Michelle Buteau on Translating Her Comedy Into a (Mostly) PG-13 Book
In Conversation with Maris Kreizman on The Maris Review Podcast
On making jokes on stage versus in print:
I tell my friends who want to start standup and other things—and I had to tell myself—it doesn’t have to be perfect, it just has to be fucking done. I also realized reading it back in the edits, you can’t say it like that. This ain’t a show with a three-drink minimum! So, you also have to be so responsible with your words and your thoughts and your actions, which you should do anyway. Much like 45 and other comedians and people who have spicy things to say, you can always say, “I didn’t mean it like that” or “you took that out of context.” But when it’s in print, you’ve gotta mean what you say.
On fighting it out with the patriarchy:
Obviously I’ve been through some shit, I’m still gonna go through some shit; we’re all collectively going through some shit right now. But [what you’ve gone through] can define you in a better way. In standup we have a rule to learn from the good and the bad, like if someone’s killing or dying. That sounds so fucking violent, all of our terminology. But you learn from it; you say how can I make that better or how can I change it? Standup really helped me in that way. There’s something so cathartic and freeing about yelling “Nobody wants to see your dick!” in a dark room and then walking into a meeting with seven guys and being like, “Okay, I can take this on. Okay, patriarchy, let’s fucking go.”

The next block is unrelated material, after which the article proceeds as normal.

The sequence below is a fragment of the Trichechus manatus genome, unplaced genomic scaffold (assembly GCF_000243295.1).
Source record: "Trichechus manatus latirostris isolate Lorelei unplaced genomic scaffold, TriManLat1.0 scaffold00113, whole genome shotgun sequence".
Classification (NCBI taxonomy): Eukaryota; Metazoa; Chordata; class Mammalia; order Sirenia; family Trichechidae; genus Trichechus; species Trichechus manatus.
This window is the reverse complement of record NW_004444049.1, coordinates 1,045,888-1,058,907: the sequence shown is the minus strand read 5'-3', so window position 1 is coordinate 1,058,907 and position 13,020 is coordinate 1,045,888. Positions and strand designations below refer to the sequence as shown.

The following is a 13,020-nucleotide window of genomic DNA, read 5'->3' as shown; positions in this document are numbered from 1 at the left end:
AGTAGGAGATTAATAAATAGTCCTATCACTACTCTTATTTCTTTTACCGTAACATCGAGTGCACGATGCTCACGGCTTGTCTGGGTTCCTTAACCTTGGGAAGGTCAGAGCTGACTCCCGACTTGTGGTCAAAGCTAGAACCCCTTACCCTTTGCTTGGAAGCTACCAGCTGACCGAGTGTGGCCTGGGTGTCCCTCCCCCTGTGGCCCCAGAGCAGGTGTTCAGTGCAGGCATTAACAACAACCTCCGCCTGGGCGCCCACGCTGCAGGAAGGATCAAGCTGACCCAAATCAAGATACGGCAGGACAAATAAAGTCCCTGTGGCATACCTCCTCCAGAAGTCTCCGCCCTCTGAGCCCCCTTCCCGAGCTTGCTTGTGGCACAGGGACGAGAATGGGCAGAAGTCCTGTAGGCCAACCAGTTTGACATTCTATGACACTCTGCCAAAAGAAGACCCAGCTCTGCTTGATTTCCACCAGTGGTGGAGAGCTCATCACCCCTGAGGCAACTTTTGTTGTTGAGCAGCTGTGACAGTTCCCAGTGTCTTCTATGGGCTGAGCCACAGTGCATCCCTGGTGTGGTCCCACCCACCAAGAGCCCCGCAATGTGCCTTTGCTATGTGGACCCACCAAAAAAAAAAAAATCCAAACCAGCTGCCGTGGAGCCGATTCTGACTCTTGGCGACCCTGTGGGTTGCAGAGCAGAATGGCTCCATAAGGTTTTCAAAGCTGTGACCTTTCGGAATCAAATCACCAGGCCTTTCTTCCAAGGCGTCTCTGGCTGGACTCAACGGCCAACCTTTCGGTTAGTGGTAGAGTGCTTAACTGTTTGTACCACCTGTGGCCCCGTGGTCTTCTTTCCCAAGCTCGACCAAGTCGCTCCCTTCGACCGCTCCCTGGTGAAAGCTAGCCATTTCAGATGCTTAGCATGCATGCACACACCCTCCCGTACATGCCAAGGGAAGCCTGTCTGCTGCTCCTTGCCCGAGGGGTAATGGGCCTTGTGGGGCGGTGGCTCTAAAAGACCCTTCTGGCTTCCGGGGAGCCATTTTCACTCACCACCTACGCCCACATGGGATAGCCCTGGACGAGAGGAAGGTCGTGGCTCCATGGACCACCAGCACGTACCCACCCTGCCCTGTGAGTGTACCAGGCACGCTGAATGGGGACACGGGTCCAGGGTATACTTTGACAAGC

On learning to talk to the Trump voters in her life:
It starts with the arts. You have license to do and say things that you couldn’t at a dinner table, and by doing that you make a fan and you also educate through love and creativity and then you promote a conversation at home that might be difficult or awkward for someone. So as I’m trying to figure out how to talk to my friends and family members who’ve voted for Trump, I’m learning. I’m still learning.
Michelle Buteau is a comedian, actress, and host known for her roles in The Circle, Always Be My Maybe, First Wives Club, Someone Great, Russian Doll, and Tales of the City, as well as her stand-up specials, including Welcome to Buteaupia, on Netflix and Comedy Central. She lives in the Bronx with her husband and family. She and her husband also run Van der Most Modern, a vintage furniture store in Brooklyn.